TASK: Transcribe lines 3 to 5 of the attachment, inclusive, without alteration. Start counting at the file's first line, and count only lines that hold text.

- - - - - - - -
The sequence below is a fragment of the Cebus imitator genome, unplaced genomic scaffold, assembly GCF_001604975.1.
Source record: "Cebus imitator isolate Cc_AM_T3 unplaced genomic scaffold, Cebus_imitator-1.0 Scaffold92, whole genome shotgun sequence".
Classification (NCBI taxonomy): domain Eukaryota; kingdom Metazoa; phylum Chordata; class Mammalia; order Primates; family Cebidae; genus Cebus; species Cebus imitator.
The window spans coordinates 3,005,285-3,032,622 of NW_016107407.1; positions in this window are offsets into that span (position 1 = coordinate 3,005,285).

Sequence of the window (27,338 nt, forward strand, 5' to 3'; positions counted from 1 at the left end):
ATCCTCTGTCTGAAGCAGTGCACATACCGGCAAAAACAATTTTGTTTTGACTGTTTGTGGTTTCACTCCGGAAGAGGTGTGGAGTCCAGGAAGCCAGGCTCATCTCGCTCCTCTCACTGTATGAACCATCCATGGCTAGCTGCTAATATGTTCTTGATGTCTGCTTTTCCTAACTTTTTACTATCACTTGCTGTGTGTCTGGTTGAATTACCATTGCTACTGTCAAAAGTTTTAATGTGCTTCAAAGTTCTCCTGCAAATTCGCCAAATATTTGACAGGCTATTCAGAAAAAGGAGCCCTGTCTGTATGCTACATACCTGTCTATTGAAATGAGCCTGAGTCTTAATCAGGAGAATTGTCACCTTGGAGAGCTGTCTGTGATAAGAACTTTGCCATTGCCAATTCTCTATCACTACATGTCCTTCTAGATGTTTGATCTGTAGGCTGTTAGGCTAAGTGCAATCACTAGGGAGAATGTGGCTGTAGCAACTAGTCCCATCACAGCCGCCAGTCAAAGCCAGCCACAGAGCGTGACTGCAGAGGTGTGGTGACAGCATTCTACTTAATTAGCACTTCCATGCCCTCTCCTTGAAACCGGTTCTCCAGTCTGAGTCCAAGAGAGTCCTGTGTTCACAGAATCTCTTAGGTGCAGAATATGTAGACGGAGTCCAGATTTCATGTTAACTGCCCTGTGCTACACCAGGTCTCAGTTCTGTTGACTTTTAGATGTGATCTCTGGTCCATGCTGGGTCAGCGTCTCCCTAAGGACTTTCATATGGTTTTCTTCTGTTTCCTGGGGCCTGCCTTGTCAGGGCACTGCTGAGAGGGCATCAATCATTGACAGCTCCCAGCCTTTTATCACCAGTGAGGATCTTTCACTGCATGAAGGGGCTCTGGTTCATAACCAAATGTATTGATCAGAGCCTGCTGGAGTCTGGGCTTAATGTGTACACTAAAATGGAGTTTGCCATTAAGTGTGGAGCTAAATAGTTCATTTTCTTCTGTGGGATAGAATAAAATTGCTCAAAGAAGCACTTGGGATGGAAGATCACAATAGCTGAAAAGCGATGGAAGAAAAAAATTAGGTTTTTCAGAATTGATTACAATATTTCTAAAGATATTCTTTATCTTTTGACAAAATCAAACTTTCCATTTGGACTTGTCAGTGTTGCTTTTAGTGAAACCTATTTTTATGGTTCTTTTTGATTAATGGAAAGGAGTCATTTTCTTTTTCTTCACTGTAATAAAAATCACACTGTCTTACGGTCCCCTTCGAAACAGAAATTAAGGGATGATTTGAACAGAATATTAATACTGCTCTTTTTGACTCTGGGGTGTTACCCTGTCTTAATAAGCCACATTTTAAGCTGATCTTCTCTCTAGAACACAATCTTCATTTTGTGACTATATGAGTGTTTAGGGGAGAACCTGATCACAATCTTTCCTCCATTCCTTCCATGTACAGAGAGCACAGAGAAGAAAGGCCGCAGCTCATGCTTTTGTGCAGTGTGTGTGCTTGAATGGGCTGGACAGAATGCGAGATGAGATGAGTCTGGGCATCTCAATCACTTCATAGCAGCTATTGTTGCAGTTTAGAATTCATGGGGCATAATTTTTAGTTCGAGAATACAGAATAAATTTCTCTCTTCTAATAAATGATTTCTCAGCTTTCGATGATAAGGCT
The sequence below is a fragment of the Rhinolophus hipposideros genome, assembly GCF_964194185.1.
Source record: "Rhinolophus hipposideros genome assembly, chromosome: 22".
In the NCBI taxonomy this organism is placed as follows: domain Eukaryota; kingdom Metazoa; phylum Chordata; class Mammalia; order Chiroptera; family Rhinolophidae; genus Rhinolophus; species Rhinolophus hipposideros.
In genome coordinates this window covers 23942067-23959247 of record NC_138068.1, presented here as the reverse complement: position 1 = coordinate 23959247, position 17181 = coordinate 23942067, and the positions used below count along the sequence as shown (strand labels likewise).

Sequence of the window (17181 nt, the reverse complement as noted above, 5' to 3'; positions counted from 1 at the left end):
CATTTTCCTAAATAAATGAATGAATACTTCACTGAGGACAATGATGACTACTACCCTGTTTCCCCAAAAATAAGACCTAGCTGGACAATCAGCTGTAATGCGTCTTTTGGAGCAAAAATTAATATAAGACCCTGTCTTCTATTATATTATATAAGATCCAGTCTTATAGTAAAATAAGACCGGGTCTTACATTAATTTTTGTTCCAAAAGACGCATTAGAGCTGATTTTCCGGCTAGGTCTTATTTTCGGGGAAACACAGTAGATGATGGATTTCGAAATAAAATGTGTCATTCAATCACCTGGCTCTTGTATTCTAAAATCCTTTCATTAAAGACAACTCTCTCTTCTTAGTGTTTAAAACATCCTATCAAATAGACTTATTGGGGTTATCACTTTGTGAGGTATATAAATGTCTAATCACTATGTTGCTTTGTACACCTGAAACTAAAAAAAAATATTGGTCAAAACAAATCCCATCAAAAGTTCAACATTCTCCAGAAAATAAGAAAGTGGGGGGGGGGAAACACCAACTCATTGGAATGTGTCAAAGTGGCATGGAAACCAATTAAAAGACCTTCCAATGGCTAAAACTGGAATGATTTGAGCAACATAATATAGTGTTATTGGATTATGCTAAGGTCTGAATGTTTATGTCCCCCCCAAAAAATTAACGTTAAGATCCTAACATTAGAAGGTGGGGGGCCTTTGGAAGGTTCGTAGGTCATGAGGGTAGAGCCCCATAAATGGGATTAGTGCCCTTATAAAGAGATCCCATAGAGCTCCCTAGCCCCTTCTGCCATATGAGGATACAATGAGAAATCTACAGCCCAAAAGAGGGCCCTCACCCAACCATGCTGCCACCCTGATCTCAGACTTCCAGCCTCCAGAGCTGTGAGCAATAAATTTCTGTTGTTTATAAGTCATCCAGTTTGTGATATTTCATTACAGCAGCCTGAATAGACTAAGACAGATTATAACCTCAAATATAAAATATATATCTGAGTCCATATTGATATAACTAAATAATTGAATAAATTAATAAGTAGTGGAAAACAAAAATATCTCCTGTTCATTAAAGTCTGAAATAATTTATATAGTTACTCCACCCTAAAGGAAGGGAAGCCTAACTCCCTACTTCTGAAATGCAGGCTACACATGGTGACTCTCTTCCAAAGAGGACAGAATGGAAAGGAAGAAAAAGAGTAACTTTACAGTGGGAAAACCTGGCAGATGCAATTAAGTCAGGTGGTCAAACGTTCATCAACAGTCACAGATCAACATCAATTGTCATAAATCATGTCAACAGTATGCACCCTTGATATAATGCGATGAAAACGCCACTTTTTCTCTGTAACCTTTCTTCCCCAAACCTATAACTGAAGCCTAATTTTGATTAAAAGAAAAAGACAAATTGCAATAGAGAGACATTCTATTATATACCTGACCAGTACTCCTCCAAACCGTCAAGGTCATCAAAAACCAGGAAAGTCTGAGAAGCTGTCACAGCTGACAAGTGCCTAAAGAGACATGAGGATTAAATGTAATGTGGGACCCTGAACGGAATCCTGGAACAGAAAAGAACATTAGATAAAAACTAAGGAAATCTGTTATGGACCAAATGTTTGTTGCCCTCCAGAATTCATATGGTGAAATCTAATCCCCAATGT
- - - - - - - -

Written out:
Classification (NCBI taxonomy): domain Eukaryota; kingdom Metazoa; phylum Chordata; class Mammalia; order Primates; family Cebidae; genus Cebus; species Cebus imitator.
The window spans coordinates 3,005,285-3,032,622 of NW_016107407.1; positions in this window are offsets into that span (position 1 = coordinate 3,005,285).

Sequence of the window (27,338 nt, forward strand, 5' to 3'; positions counted from 1 at the left end):